When I build a rover for low gravity environments, I always use RW with AG1 to turn it on/off and RCS AG (if not RCS attched) to cycle through RW modes. If you go weeeeee, simply cycle through modes to normal and turn SAS on, you will be able to control rover orientation. If you stick to the ground, let RW be on, just switch to "SAS only" mode.

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As someone who has completed the Elcano challenge on every stock celestial body, I feel somewhat qualified to weigh in on which SAS mode works well.

First, use whatever mode is most convenient for you.  There are a lot of ways to address the problem.

Personally, I activate SAS in normal mode, locked to pro-grade.  I remap the rover controls so that the rover controls don’t also activate the reaction wheels.   I re-map the rover controls to the translation controls- HWIJKL, which I normally don’t need while rovering.  Works well for me.  I’ve used the other methods described, they also work well, but for me I find remapping the rover controls is the most effective.

One advantage to having prograde locked is that when you take a nasty tumble, your rover will at least automatically point itself prograde.  Then all you need to correct is roll, and possibly pitch if you end up on a high-arc trajectory.

I also ended up connecting a pair of old PlayStation 2 controllers to my computer, and also use them for rover controls.  In that case, I do the same thing- lock SAS to prograde, and have the rover controls mapped to different buttons or joysticks than the attitude controls.  For long drives, it was definitely worth the work of figuring out how to connect PS 2 joysticks..

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4 hours ago, 18Watt said:

As someone who has completed the Elcano challenge on every stock celestial body, I feel somewhat qualified

A friendly PSA for anyone who's relatively new to the forums and isn't aware of the context of the Elcano challenge, the above quote perhaps qualifies for "understatement of the year". :)

By which I mean: I would advise listening to this person, they know what they're talking about. Completing that challenge is basically the definition of "have done all the roving that there is to be done", and involves several orders of magnitude more roving than most KSP players ever do.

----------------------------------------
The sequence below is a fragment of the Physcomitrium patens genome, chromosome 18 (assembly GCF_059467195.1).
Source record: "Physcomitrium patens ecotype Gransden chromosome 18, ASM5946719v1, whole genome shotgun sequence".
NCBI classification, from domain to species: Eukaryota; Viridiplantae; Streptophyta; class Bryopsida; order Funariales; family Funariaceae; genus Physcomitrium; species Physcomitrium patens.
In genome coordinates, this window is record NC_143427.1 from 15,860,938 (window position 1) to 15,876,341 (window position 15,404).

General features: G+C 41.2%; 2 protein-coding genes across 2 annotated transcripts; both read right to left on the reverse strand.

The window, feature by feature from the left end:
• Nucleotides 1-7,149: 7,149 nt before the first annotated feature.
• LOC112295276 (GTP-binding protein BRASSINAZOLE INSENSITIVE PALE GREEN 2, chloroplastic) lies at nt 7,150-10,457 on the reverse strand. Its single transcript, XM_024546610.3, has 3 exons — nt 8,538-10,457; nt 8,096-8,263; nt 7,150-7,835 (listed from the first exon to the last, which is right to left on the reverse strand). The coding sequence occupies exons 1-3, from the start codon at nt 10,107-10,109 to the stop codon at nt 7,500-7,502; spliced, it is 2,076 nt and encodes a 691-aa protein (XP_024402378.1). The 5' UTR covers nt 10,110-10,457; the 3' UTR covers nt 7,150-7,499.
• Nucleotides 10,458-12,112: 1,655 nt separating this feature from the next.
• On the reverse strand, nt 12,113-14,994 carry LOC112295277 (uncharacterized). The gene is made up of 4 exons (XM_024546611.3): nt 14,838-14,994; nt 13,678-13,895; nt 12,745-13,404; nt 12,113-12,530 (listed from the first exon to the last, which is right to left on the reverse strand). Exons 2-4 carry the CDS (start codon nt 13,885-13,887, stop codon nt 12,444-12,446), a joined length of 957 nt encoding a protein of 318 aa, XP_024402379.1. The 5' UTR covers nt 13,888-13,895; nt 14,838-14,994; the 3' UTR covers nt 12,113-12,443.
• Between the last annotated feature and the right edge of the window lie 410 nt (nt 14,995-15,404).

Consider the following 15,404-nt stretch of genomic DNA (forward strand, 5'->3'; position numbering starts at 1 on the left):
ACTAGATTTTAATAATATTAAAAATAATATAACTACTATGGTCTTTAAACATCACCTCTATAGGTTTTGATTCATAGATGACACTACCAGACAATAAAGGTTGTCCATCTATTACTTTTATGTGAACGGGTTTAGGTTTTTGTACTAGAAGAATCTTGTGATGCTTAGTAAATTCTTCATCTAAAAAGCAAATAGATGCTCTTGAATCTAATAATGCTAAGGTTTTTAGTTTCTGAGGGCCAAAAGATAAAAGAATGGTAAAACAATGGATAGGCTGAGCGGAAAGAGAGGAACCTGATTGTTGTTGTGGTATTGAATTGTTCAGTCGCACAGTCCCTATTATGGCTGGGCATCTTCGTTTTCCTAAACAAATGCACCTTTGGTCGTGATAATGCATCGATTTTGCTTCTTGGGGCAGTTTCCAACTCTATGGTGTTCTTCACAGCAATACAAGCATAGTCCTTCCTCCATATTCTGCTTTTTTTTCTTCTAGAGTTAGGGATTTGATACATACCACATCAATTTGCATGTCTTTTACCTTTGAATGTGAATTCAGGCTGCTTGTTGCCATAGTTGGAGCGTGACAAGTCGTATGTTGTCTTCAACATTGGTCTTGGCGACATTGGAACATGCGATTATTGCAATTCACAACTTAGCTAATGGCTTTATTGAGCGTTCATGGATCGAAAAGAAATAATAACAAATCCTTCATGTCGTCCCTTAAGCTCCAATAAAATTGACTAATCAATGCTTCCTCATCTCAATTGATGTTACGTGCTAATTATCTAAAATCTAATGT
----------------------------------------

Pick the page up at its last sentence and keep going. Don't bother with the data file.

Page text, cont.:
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1 hour ago, Snark said:

Completing that challenge is basically the definition of "have done all the roving that there is to be done", and involves several orders of magnitude more roving than most KSP players ever do.

Well, thank you for the kind words!

Just guessing, but I think if you looked at players who have completed say 3 or more Elcano runs, you’ll find a pretty good mix of ways to control rovers.

I do think a lot of players eventually gravitate to the method I prefer- using SAS and remapping the rover controls.  But I know several players still prefer something similar to what @king of nowhere described- only turning on SAS when needed.  I’ve seen some other interesting approaches as well.  It all boils down to what works for you.

I would emphasize that if you plan on rovering for considerable distances, it would be worth at least trying a few methods out, to see what method works best- for you.

I have also seen a player do an Elcano run with no reaction wheels and no RCS.  That was a bold move..

On 6/10/2022 at 9:44 PM, Fenris said:

I guess the first question is, are small rovers even possible on Minmus? I remember trying years ago and would just end up with a rover launching itself on every small bump, or gaining zero traction and going nowhere because of the reduced gravity.

Honestly, the size of the rover isn’t going to make much difference.  Doesn’t matter if it’s a big rover or a small rover, if they both hit a bump at the same speed, they will both get bounced airborne for the same distance, regardless of mass.  

 

On 6/10/2022 at 9:44 PM, Fenris said:

And yeah I know hopping to different biomes on Minmus would be much faster,

But rovering is much more fun!